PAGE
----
The Oberlin Review
<< Front page Arts May 13, 2005

Showtime shows ban “butch”
Does The L-Word love lesbians?

Lesbians are not usually a focal point of popular culture unless they appeal to the male gaze. The L-Word, a series on Showtime, shocked audiences by focusing on a group of queer women living in Los Angeles. While the women in the show are definitely queer, they are feminine enough to pass as straight.

The lesbians on The L-Word are accepted into popular discourse because they are feminine, thus posing no threat to heteronormativity or the gender binary. The L-Word asserts that a “femme” lesbian woman is more desirable than a “butch” lesbian. The show begs the question: Why does our culture fear women with masculine attributes?

The characters on The L-Word are all relatively wealthy, mostly white women. The cast includes two bisexual women, one straight woman and seven lesbians. The only lesbian who appears less feminine than the others is Shane, a dyke who used to “turn tricks” on Santa Monica Boulevard.

Shane’s greasy black hair and twig-thin body make her appear to be an androgynous woman compared to the other “femme” girls. Besides being less feminine than the other women, Shane is also the most sexually active. It does not seem coincidental to me that the more masculine woman is also the show’s “player.” Positioning Shane as an aggressive character suggests masculinity. Indeed, would a more feminine woman ever occupy this position? Pop culture says no — only a “butch” lesbian could be a “player.”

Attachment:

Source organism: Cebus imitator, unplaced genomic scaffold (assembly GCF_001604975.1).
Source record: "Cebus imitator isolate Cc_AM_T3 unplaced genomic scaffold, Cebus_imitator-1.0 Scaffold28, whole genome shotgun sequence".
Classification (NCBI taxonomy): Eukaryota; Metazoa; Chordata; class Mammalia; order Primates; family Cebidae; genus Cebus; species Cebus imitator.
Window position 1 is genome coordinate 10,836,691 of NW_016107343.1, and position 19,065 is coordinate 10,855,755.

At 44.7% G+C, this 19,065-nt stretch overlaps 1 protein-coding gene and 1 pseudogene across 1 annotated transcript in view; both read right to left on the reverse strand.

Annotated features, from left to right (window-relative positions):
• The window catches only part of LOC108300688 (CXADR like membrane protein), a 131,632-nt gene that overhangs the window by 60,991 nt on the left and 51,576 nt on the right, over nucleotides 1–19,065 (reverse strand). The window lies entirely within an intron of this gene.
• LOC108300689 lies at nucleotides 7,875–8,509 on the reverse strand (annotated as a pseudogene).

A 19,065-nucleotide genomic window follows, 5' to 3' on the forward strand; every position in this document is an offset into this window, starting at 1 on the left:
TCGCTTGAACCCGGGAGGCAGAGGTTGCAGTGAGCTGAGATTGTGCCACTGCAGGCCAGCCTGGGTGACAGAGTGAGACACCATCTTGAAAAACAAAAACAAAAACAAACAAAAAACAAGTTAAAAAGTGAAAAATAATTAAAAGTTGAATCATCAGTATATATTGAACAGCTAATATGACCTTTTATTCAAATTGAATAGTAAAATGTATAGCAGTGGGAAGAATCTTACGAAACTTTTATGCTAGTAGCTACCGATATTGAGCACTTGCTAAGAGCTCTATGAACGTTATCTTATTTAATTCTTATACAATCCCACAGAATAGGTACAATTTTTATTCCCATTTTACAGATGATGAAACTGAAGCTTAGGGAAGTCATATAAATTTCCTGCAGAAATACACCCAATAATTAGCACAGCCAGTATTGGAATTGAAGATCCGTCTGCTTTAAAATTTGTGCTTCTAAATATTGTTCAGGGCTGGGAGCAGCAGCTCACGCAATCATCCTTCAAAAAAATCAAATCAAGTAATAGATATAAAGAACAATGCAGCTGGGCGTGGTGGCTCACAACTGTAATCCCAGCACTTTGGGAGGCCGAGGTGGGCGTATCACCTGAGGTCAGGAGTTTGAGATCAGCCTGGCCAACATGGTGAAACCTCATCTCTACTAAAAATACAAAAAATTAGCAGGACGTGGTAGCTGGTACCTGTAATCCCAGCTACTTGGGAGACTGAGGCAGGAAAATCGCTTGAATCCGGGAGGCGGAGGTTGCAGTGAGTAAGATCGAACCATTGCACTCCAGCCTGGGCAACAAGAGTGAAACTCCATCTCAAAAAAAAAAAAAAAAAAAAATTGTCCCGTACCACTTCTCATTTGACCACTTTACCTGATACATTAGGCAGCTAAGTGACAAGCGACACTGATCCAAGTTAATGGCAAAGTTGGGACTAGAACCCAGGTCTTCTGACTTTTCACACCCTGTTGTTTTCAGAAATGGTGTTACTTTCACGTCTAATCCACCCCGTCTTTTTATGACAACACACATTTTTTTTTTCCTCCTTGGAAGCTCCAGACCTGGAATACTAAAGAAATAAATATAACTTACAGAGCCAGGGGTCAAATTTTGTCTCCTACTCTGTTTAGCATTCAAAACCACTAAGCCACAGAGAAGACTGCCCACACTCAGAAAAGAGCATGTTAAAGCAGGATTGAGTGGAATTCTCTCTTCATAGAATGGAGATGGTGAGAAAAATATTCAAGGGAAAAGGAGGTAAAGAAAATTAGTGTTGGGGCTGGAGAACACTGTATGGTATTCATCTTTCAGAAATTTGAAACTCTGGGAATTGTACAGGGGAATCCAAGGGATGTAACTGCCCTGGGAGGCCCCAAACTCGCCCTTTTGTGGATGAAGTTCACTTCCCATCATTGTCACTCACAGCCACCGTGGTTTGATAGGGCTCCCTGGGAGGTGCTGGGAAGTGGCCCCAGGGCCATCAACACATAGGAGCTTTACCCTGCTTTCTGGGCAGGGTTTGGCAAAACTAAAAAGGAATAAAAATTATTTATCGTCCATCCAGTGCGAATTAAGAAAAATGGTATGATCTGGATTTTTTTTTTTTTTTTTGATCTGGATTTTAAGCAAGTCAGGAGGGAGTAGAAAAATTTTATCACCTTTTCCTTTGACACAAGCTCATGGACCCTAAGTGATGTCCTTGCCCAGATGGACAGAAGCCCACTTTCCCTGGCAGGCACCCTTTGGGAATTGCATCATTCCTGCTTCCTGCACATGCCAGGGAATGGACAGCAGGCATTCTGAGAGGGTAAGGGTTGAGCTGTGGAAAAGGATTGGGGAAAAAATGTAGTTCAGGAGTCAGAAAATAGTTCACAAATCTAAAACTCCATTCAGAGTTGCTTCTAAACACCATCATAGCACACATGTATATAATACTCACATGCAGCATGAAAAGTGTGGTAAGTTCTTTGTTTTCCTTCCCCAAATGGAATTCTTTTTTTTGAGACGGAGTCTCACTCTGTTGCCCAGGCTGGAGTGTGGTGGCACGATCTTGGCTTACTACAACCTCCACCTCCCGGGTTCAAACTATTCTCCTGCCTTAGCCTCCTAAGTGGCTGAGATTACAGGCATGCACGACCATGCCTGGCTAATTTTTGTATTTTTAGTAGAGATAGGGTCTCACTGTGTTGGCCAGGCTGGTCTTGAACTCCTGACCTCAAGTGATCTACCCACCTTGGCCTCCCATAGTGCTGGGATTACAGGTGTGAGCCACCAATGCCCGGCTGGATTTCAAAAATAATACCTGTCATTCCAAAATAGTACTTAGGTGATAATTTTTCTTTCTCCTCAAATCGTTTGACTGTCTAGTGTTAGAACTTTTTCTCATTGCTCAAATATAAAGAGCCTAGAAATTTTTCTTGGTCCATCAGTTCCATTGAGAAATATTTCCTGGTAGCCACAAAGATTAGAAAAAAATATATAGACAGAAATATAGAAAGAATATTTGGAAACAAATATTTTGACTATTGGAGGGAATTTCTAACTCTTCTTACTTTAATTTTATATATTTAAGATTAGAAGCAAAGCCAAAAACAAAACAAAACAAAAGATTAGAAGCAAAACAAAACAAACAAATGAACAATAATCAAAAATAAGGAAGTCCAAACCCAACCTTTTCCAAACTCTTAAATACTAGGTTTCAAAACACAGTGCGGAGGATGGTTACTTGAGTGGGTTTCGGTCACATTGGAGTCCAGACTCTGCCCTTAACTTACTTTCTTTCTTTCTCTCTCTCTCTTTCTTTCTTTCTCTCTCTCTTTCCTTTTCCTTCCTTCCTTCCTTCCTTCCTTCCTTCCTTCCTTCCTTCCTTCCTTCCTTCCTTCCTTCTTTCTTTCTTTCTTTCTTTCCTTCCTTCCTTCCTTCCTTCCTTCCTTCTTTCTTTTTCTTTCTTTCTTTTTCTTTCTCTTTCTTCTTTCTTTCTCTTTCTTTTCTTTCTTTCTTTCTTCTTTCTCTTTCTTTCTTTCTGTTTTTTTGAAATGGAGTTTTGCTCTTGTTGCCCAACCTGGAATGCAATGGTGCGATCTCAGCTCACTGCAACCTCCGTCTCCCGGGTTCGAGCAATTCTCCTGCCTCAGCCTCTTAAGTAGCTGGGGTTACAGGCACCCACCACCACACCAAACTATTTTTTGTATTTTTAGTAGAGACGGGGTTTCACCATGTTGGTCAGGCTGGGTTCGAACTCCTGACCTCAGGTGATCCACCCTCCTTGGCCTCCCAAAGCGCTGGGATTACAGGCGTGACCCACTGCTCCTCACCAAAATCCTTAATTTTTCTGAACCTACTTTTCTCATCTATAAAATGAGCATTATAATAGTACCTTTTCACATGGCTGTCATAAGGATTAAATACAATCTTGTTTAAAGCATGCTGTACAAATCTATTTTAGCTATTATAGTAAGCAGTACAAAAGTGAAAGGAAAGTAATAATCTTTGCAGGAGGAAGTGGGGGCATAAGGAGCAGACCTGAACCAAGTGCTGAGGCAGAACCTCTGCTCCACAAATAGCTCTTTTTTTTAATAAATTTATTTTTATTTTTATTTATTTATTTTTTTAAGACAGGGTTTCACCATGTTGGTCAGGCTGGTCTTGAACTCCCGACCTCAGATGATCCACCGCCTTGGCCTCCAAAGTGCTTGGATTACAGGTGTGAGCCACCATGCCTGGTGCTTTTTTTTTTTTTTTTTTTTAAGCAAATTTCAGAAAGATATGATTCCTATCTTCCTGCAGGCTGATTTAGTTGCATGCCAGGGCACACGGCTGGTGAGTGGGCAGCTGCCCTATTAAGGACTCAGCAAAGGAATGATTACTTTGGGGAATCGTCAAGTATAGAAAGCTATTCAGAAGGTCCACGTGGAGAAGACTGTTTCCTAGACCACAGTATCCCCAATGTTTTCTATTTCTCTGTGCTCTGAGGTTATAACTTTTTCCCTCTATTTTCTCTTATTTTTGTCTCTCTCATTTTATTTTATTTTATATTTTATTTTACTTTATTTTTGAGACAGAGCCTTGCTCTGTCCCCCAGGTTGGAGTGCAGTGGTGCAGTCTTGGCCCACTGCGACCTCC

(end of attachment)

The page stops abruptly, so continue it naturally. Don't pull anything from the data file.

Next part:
While Shane’s character is the most aggressive, sexual, and least “lady-like,” she is still more feminine than a real “butch” lesbian. In the first season, one of the only appearances of a real “butch” lesbian occurs when Shane and her comrades are busy cruising at a lesbian resort. Alice, the “femme” bisexual played by Leisha Hailey of The Murmurs and the film All Over Me, spots a real “butch” lesbian by the pool. She looks over to her friends and confirms the “butch” woman’s presence by exclaiming, “Now there’s a hundred footer!” The other girls look back at Alice inquisitively, prompting her to explain that the “butch” dyke is a hundred footer because “you can tell she’s gay from a hundred feet away.” Alice’s statement demonstrates that being visibly gay is not a good thing. Indeed, Alice turns around and smirks at her friends as if to re-assert that she is pleased to be “femme” and not “butch.”

The L-Word seems to say to its viewers that if they are too “butch” looking, they need to get “femmed” out in order to look good! This assumption is challenged in the same episode when the “butch” lesbian artist Catherine Opie is seen alongside some of her work that discusses performing masculinities. She is not pointed out as a “hundred footer” by the “femmes,” but is instead only addressed as “Catherine Opie,” a distinguished artist. In this instance, it seems as though Catherine’s artist status detracts from her “butchness.” Since the media usually portrays artists as glamorous and fabulous, artists’ “butchness” can be overlooked.

As any viewer of The L-Word and popular culture in general can see, it is always acceptable to present images of feminine women. “Butch” women are a threat to the heteronormative gender binary, threaten male masculinity and ask women to question their feminity. For this reason, “butch” lesbians can only be portrayed negatively on television unless their “butchness” is overshadowed by something more glamorous, such as an artistic identity. The L-Word plays into popular notions that women must fit into the gender binary by appearing feminine regardless of sexual orientation.


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